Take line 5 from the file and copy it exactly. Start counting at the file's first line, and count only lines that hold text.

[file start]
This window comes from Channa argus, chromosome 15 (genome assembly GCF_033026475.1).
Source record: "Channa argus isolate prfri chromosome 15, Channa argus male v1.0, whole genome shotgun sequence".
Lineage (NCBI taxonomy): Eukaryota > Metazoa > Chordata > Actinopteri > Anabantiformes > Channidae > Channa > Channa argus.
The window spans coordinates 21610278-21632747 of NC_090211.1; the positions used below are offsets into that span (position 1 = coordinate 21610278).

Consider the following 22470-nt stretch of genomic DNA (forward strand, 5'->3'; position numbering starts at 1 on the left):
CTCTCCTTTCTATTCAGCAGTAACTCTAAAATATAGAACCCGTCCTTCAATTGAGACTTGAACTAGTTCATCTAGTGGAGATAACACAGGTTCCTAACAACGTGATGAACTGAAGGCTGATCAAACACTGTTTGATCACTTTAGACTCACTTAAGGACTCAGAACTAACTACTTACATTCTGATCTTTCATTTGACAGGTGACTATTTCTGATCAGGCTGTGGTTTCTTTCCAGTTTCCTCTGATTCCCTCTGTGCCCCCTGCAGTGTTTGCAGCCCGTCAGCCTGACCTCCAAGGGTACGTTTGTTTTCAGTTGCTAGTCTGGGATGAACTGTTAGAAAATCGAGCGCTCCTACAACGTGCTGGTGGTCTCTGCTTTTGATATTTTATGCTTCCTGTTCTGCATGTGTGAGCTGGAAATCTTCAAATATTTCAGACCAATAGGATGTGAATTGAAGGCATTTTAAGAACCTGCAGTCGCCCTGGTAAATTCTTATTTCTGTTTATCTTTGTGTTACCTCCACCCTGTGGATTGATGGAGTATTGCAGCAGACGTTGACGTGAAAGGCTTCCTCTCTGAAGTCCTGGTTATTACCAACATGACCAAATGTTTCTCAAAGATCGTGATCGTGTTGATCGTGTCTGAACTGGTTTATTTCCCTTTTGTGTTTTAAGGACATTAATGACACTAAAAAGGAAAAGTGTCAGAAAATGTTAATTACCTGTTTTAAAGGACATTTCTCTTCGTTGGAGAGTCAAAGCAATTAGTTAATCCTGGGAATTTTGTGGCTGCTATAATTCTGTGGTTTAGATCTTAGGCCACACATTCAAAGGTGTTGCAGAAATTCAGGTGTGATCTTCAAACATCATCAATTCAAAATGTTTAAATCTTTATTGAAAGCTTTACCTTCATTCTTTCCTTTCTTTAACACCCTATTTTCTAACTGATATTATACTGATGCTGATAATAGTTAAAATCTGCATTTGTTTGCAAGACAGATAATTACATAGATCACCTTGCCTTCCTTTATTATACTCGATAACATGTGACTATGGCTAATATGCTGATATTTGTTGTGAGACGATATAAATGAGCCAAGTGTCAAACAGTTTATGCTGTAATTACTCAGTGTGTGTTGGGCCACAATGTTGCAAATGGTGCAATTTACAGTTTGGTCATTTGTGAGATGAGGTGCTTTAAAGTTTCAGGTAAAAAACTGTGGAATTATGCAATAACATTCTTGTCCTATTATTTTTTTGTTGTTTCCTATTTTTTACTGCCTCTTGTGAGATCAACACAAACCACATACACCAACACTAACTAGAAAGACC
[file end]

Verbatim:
Consider the following 22470-nt stretch of genomic DNA (forward strand, 5'->3'; position numbering starts at 1 on the left):